Shera Bechard, a onetime Playboy "Playmate" who briefly dated the magazine's founder, Hugh Hefner, filed a lawsuit on Friday naming Michael Avenatti as a defendant, according to Los Angeles Superior Court documents posted online. Avenatti is the attorney for adult film star Stormy Daniels in her lawsuit against Donald Trump
But in a rare move, Bechard and her attorney, Peter Stris, asked a judge to seal the lawsuit, and Judge Ruth Kwan agreed, documents show. As a result, the reasons why Bechard is suing Avenatti remain a mystery — at least for 20 days when the suit is scheduled to be unsealed.
There appears, however, to be much more to the Bechard story than a strange legal dispute between Bechard and Avenatti, who was one of four defendants listed by name in the suit. In fact, according to at least one expert on the case writing this week in New York Magazine, the whole thing may revolve around Donald Trump, and a cover-up of one of Trump's more sordid and shocking alleged extramarital affairs.
Who are the main players in this bizarre story?
Shera Bechard: The Playboy model received — or was supposed to receive — a whopping $1.6 million hush money payment negotiated by Trump's own personal lawyer and fixer, Michael Cohen. But the payment was not, allegedly, to keep her quiet about an affair with Trump. Instead, Bechard had an affair with top GOP fundraiser Elliot Broidy, who also impregnated her and paid for her abortion, Mother Jones reported.
Elliot Broidy: The GOP fundraiser admitted his affair with Bechard, but on Monday this week, according to a Wall Street Journal report, Broidy abruptly cut off the installment payments on the $1.6 million hush money sum, saying that Bechard had reneged in her agreement. He claimed Bechard's previous lawyer, Keith Davidson, communicated about the hush money deal with Avenatti; an accusation Davidson calls "false and defamatory," according to the Forward.
Keith Davidson: Bechard's former lawyer is also the previous lawyer for both Stormy Daniels and another Playboy model, Karen McDougal, who also had an alleged affair with Trump and took a $150,000 hush money payment during the 2016 presidential campaign. She later sued, as the New York Times reported. Both McDougal and Daniels, in their separate lawsuits, accused Davidson of colluding with Cohen to arrange the payoffs, in effect accusing Davidson of working to protect Trump rather than his own clients.
Michael Avenatti: Daniels' lawyer has skyrocketed to national celebrity in just the four months since filing the adult film star's lawsuit against Trump and Cohen in March. On Friday, after Bechard's lawsuit was filed, Avenatti posted a statement on his Twitter account saying that he had "no idea" why he was named as a defendant in the suit, speculating that Bechard including him simply "to get publicity."
Avenatti said that he "never represented" Bechard and "was never a party to any agreement with her and I never had any obligation to her." But when asked by the WSJ about the claim that he communicated with Davidson about Bechard, Avenatti demurred, saying, "I'm neither going to confirm nor deny what information I have about this, whether it's all been disclosed yet, or where I learned it."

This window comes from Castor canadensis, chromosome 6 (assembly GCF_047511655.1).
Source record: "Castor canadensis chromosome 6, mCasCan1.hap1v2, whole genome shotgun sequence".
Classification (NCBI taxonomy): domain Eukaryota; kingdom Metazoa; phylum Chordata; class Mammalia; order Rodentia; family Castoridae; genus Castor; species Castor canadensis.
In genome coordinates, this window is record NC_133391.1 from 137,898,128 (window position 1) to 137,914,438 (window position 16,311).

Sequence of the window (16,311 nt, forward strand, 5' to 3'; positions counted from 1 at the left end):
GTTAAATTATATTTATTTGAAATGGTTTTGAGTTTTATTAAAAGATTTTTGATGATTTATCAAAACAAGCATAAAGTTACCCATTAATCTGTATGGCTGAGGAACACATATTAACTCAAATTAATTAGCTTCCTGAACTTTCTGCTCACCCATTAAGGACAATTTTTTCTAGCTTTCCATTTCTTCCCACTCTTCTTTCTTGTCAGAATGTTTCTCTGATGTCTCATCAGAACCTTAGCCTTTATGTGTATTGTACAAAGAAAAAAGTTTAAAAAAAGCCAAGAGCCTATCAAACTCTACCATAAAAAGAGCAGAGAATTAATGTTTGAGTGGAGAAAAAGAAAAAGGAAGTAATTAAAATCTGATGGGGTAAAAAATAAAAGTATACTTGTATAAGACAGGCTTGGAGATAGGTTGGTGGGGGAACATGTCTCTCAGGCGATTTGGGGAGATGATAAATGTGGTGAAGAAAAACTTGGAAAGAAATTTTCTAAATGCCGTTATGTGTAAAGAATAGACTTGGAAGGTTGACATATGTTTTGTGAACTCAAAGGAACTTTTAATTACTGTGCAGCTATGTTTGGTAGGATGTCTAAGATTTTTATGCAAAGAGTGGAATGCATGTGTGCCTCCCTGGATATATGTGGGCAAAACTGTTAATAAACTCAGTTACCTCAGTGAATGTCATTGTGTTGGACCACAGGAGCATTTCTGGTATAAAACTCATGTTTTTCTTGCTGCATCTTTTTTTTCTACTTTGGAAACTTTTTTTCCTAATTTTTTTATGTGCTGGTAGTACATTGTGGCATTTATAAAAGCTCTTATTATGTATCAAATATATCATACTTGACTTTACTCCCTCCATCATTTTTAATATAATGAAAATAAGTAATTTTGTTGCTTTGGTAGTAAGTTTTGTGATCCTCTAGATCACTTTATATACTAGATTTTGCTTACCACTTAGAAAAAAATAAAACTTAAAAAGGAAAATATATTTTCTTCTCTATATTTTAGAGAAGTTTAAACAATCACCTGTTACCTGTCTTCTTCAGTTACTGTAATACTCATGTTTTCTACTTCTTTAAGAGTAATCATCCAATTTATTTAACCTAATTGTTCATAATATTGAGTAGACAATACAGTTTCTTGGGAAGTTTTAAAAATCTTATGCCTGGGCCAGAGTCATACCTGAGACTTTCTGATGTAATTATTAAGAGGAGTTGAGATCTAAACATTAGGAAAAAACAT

Peter Stris: A prominent business attorney who, according to the Stris & Maher law firm website, has argued seven cases before the U.S. Supreme Court. Stris represented McDougal after she fired Davidson, and on April 18, settled her hush money lawsuit against National Enquirer owners American Media — the company that had paid her $150,000 to keep silent about Trump. Now, Stris represents Bechard in her lawsuit against Avenatti, Davidson and Broidy.
On Friday, Stris shot back on Twitter at Avenatti, saying "you know why you are included in this complaint. You understood that your previous actions might well lead to this when you called our firm and begged us not to sue you several days ago."
But Avenatti quickly responded, via his own Twitter account.What do all the details of this complicated story have to do with Trump? As the Inquisitr reported in May, an analysis by law professor Paul Campos says that evidence indicates that it was not Broidy who had the affair with Bechard, resulting in her pregnancy, but Trump himself.
Broidy simply took the fall to cover for Trump, falsely confessing to getting the Playboy Playmate pregnant and arranging her abortion, according to Campos. And in his new New York article published this week, Campos says that Brody's sudden refusal to pay off the remaining portion of the $1.6 million he owes her "doesn't add up — unless he's covering for Trump."
If indeed Davidson did improperly communicate with Avenatti, Broidy's "remedy" would be to sue Davidson, not renege on his deal with Bechard, Campos says. Broidy's lawyer, however, told Campos that "this agreement was not on anyone else's behalf."
Whether Bechard's lawsuit indicates that her affair was with Trump or Broidy will not be known until the suit becomes unsealed. Avenatti called the Stris request to see the suit, and the judge's acquiescence, "highly unusual under California law," Raw Story reported.
Indeed, sealing a lawsuit would be unusual in any state because, as the Washington Post reported, the Supreme Court has ruled that the public has a right to know what goes on in court cases, and later decisions have only made that right more clear.
"A party seeking to seal court records thus carries a heavy burden of justification in order to overcome the public's right of access," the Post report said.
The judge gave Bechard and Stris 20 days to give their reasons why the lawsuit should remain sealed, CNN reports.